"Historian of his union, teacher of Apprenticeship Trainers, Business Agent/Organizer of Local 63."
One of the most important accomplishments of the Iron Workers Union has been in their establishment of a comprehensive training program for apprentices, which has helped to keep the industry and the union vigorous throughout their 110 years of existence. The Iron Workers have played an important role in the study and preservation of labor history, and Richard Rowe, Business Agent and Organizer for Local 63 of Chicago has provided the momentum behind labor education in his organization. Rowe teaches Apprenticeship Trainers from around the country yearly, educating on the history of the Iron Workers, but also on the general history of the labor movement, recognizing the importance of an understanding of industrial relations for all workers. In addition, Rowe teaches at apprenticeship programs throughout the year, and is working on updating the History of the Iron Workers, which he originally authored with William Adelman in 1996.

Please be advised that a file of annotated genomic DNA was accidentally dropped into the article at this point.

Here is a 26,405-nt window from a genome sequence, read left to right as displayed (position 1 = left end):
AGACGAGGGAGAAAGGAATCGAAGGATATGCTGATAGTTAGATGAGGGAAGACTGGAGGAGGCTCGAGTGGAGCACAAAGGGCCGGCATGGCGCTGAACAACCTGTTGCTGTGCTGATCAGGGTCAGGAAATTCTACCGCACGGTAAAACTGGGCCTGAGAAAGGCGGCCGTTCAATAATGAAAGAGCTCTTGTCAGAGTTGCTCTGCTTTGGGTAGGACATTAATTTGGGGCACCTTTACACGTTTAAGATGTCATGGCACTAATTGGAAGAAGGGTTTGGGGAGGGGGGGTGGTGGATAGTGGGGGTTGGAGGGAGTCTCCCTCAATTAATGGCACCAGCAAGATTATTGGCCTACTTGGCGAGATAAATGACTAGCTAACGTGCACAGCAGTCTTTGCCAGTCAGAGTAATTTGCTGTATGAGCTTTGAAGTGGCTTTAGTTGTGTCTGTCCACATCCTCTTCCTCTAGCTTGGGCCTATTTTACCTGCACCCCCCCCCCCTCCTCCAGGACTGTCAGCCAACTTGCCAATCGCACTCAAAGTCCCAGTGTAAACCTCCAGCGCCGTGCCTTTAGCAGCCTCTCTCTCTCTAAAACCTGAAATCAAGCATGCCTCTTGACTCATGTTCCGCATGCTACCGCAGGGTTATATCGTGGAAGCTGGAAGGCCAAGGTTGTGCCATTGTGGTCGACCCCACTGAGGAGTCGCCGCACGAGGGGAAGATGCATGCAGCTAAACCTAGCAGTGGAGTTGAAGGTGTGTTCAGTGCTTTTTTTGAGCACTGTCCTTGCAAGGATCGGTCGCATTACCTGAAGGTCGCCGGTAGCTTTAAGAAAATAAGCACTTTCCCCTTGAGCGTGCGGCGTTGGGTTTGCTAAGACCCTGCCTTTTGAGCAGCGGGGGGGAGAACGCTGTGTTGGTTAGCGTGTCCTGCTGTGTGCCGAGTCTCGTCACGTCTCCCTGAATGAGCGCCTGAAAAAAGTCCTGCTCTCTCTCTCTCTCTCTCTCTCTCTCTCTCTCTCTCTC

George W. Geary
"Organizer at the 1896 founding of the International Association of Bridge and Structural Iron Workers, Chicagoan is known today as 'founding father'."
With the 1896 founding of the International Association of Bridge and Structural Iron Workers, a collective organization was born for the purpose of bargaining with the U.S. Steel Corporation and the American Bridge Company, and George Geary of Chicago led its efforts as International Organizer. Now expanded and in existence for over 110 years, the Iron Workers have overcome many obstacles to leave their mark on labor history as a strong and spirited force for workers. The union survived an extended period of conflict with the steel erectors, beginning in 1906, and maintains its power today through mastery of the skills required by evolving construction technology.